The Australian Competition and Consumer Commission (ACCC) has fined two companies for allegedly false and misleading representations in its advertising and marketing material.
Revtech Media, the company behind group-discount website One Big Switch (which is part-owned by News Corp), has paid penalties of $25,200 after the ACCC issued two infringement notices for alleged false and misleading energy price representations.
Between July and November 2017, One Big Switch advertised a 27 per cent discount for consumers in south east Queensland who switched to Click Energy’s ‘Big Switch Up’ offer.
The ACCC alleged this representation was false or misleading because calculation of the 27 per cent discount was based on rates under the Big Switch Up offer which were higher than Click Energy’s ‘standing’ offer rates.
One Big Switch also advertised that consumers would save up to $372 a year if they switched to Click Energy.
The consumer watchdog alleged the advertised savings were false or misleading because they were based on a comparison between Click Energy’s discounted market offer and the undiscounted ‘standing’ offers of EnergyAustralia, Origin and AGL.
The ACCC also alleged that One Big Switch did not know what a particular customer was paying under their current plan with another retailer, and so did not have reasonable grounds to estimate the savings which could be achieved by switching.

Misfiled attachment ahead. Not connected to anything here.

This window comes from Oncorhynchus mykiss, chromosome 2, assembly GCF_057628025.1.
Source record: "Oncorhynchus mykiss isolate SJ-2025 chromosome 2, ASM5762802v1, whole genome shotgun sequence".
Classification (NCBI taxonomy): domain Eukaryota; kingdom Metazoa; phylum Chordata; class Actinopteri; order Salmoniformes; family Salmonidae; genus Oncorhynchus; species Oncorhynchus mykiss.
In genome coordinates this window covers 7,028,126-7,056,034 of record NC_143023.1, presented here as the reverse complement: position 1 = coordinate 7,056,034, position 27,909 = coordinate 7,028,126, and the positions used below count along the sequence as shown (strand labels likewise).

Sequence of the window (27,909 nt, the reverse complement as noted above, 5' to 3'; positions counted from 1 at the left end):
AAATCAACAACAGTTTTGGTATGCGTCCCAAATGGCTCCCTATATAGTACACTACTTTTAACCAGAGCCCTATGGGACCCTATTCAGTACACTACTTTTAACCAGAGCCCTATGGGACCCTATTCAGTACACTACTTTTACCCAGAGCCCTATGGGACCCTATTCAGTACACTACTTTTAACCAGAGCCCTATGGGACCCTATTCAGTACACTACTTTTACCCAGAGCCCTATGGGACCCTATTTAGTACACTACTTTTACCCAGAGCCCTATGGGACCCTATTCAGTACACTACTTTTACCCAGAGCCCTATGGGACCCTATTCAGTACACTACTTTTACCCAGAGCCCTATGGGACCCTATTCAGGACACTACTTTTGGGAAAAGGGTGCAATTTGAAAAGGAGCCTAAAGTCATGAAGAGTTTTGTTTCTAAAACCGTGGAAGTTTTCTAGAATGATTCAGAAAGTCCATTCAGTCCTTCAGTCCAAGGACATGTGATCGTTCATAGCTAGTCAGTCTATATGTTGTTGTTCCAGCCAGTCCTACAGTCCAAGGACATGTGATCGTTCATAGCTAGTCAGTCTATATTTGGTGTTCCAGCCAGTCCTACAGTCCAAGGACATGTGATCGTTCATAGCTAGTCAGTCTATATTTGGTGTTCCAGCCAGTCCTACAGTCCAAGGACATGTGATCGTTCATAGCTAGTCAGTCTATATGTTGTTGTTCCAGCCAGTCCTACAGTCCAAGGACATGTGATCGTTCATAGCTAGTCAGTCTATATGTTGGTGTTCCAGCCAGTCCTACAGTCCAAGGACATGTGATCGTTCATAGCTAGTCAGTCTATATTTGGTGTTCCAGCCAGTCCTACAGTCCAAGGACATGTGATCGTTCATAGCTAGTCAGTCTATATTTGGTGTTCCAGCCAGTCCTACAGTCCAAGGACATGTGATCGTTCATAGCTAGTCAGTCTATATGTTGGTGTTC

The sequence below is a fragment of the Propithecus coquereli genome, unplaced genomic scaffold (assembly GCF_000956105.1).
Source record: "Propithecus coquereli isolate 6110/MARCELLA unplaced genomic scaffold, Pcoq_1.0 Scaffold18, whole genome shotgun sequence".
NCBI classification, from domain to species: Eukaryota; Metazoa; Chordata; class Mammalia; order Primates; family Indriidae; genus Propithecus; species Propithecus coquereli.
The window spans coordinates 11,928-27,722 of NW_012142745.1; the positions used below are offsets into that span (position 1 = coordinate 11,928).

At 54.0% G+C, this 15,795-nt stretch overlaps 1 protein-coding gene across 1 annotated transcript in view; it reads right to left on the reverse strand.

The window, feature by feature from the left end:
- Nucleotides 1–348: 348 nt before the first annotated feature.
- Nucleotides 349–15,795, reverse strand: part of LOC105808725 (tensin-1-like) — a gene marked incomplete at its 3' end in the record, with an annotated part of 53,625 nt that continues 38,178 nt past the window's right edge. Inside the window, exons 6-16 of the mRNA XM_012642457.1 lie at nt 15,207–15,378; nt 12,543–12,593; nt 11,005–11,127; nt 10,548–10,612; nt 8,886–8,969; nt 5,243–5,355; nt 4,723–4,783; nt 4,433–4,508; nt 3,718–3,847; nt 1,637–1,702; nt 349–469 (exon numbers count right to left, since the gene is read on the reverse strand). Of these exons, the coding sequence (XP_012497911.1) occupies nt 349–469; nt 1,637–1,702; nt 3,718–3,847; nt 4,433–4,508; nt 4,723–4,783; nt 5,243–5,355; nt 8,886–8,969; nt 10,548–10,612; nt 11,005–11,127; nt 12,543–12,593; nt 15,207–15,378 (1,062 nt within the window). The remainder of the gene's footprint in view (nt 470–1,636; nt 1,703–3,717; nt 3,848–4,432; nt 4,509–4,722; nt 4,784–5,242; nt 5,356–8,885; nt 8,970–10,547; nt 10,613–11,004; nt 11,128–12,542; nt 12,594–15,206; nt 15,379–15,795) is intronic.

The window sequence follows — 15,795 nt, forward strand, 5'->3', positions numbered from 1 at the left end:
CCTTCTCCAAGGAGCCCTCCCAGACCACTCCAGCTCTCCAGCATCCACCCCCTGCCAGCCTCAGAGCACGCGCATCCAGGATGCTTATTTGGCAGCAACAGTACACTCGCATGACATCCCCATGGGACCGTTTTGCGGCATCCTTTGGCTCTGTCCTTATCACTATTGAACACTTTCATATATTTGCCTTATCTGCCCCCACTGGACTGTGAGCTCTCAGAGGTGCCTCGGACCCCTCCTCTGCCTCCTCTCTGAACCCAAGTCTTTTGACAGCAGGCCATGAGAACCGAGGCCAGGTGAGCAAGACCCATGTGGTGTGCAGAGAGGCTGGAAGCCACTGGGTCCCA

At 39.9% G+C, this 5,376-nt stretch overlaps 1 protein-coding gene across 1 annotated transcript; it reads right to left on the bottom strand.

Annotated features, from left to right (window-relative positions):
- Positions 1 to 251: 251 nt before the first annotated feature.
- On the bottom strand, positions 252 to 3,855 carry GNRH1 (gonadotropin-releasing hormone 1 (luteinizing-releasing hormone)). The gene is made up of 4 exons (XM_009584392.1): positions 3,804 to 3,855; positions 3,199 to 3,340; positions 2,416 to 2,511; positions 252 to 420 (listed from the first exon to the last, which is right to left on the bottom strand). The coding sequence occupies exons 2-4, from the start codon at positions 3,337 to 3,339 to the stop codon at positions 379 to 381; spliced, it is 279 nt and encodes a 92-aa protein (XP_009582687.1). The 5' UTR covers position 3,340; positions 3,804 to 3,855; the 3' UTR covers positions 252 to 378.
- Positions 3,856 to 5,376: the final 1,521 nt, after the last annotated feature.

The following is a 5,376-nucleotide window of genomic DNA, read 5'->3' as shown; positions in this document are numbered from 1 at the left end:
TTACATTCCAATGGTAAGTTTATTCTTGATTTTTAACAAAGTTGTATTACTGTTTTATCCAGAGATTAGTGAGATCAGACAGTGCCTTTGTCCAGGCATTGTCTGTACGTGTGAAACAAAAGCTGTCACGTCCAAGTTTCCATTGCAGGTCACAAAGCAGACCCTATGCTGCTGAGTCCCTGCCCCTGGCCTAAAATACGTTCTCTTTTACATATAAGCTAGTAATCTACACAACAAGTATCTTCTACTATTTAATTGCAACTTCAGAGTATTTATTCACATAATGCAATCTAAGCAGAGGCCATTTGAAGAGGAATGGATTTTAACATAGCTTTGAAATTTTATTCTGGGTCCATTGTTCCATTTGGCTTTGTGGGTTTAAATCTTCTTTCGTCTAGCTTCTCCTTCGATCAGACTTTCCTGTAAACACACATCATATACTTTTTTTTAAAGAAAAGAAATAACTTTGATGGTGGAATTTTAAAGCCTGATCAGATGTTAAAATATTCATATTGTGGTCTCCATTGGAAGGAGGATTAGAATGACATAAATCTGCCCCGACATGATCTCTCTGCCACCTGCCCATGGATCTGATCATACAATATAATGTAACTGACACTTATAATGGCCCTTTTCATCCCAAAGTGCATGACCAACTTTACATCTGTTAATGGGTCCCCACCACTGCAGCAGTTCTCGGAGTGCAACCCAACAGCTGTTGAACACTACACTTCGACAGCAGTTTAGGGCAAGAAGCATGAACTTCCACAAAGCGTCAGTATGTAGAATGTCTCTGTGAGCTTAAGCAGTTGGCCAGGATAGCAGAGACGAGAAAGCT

ACCC chairman Rod Sims said the actual savings for some consumers were much less than the amount advertised by One Big Switch.
“We allege that as a result of these claims, consumers were misled into assuming they were getting bigger discounts and savings than they would actually receive,” he said.
Meanwhile, NBN provider MyRepublic has paid penalties totalling $25,200 following the ACCC issuing two infringement notices for alleged false or misleading representations about its service performance.
Between December 2017 and April 2018, MyRepublic marketed its NBN services using statements such as “up to nbnTM100 Speed Tier” and “nbn™50 Speed Tier” on its website.
The MyRepublic website contained fine print disclaimers that the ACCC considered were ineffective as they were not prominent and did not provide clear information.
ACCC commissioner Sarah Court said: “We were concerned that MyRepublic’s use of the NBN speed tiers misled consumers to believe they would get broadband speeds of, or close to, 100Mbps and 50Mbps during all or almost all of the time, when that wasn’t the case.
“NBN speed tiers indicate the maximum performance of a broadband service, but a number of factors, including congestion during busy periods, affects the actual speeds consumers will experience.
“When choosing between broadband services, consumers need accurate information about the performance they should expect, particularly during busy periods.
“We’ve been very clear with broadband providers about this and reference to the NBN speed tiers alone is not sufficient.”
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